We recently posted about three killer lighthouses. It turns out that lighthouse keepers had more to worry about than simply storms and terrible conditions. In the 19th century, lighthouse keepers had a high frequency of madness and suicide. Many assumed that they went mad from solitude and the demands of the job. It turns out it was something simpler and more sinister.
Fresnel lenses were the great lighthouse innovation of the 19th century. The lenses developed by French physicist Augustin-Jean Fresnel greatly increased the intensity and range of the lighthouse beacon. For rotating lights, just as importance as the strength of the light, however, was maintaining a specific speed of rotation, so that if the chart said that the light flashed every twenty seconds, the light, in fact, rotated so that the light was visible every twenty seconds. The best near zero-friction bearing of the day was created by floating the light and the lens on a circular track of liquid mercury. When dust, dirt or other impurities built up in the mercury, part of the light house keeper’s job was to strain the mercury through a fine cloth.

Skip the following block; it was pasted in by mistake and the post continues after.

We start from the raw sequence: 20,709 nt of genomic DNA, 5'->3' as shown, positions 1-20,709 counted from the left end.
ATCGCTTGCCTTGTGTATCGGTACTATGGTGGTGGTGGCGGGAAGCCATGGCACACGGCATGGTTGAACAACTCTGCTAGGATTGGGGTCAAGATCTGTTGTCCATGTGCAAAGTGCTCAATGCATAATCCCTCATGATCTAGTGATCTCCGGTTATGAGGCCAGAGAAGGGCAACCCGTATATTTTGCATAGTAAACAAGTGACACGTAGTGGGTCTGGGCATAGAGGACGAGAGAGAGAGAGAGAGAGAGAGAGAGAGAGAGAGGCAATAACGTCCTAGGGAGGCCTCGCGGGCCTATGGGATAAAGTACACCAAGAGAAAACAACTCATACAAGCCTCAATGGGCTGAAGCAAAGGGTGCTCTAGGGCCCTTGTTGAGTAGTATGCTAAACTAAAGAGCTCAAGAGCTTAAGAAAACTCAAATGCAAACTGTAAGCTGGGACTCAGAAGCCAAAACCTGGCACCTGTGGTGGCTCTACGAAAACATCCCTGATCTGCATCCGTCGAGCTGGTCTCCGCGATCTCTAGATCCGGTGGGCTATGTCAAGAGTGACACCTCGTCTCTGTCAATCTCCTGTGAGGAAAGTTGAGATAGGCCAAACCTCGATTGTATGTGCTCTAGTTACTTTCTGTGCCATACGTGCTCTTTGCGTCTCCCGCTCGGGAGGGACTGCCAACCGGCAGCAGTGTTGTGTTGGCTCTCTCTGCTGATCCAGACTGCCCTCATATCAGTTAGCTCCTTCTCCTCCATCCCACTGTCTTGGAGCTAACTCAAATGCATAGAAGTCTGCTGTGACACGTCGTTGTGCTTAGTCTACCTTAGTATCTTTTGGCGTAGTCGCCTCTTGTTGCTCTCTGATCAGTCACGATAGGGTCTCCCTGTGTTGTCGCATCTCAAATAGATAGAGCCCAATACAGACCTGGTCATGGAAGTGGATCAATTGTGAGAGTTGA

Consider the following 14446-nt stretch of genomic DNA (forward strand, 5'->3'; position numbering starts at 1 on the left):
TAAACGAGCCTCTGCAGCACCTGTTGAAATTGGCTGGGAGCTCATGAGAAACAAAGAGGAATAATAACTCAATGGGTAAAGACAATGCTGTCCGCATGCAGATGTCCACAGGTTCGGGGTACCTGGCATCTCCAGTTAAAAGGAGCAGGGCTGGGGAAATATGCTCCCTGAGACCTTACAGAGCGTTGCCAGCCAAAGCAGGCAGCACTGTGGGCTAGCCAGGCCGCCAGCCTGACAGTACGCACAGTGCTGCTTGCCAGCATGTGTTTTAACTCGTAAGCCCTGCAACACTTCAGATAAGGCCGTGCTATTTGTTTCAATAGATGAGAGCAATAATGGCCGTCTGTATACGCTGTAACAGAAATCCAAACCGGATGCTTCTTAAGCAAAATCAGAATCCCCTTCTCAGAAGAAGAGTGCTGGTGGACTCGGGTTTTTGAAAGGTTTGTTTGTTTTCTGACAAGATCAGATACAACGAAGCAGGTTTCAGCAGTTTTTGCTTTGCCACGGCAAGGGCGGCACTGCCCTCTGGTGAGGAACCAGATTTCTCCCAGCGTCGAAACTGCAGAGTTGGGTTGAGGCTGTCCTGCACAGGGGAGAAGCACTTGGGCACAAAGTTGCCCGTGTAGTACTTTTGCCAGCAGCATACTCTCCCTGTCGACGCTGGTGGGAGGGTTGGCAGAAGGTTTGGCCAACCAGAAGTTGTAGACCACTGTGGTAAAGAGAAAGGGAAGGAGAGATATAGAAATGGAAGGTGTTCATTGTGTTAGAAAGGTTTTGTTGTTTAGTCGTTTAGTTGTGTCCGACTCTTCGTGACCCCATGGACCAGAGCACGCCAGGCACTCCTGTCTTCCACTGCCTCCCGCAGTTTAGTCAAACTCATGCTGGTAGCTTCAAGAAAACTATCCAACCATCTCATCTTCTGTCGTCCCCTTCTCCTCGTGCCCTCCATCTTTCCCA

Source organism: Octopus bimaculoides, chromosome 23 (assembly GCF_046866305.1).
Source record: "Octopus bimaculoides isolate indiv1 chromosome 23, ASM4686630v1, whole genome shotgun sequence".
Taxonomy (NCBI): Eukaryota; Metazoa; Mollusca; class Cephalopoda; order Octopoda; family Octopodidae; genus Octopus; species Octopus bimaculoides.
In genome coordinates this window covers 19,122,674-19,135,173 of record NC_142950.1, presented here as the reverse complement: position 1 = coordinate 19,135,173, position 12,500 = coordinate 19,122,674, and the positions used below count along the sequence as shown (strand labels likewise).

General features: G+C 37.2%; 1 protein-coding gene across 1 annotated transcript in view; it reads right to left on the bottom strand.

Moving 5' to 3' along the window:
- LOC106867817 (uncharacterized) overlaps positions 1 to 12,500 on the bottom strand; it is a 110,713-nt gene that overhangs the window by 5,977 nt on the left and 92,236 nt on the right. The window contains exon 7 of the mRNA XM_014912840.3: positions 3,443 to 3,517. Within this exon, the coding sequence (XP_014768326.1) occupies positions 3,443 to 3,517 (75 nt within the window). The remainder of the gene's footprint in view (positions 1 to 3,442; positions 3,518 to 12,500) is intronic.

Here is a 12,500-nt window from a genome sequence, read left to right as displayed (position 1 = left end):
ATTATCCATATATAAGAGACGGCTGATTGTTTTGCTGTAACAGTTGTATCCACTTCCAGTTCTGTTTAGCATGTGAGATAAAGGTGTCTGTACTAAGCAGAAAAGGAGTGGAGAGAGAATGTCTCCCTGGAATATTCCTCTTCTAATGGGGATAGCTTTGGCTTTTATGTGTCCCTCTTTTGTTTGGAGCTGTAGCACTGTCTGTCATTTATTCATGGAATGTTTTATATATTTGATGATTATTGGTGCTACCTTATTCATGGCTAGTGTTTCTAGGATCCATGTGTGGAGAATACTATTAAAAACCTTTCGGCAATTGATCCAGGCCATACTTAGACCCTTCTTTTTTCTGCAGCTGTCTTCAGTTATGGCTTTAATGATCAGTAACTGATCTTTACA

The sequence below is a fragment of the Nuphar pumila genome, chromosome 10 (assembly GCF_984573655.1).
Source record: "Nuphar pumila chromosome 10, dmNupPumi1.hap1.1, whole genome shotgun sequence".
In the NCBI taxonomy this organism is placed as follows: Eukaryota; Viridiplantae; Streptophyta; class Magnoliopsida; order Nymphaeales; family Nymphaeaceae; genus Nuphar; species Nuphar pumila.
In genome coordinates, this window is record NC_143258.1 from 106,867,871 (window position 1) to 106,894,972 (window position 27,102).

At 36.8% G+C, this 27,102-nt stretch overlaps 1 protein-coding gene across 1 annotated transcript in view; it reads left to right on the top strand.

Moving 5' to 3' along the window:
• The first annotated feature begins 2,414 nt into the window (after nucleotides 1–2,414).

Though not understood at the time, mercury is a deadly poison. One of the symptoms of mercury poisoning can be the onset of madness. Those involved in the manufacture of hats in the 18th and 19th centuries also suffered from mercury poisoning, becoming as “mad as a hatter” as the old saying went. Like the hatters of their day, the light house keepers were being driven mad by exposure to mercury fumes. The solitude was not driving the lighthouse keepers mad. They were being poisoned by the lighthouse itself. Perhaps we should add “mad as a lighthouse keeper” to the lexicon.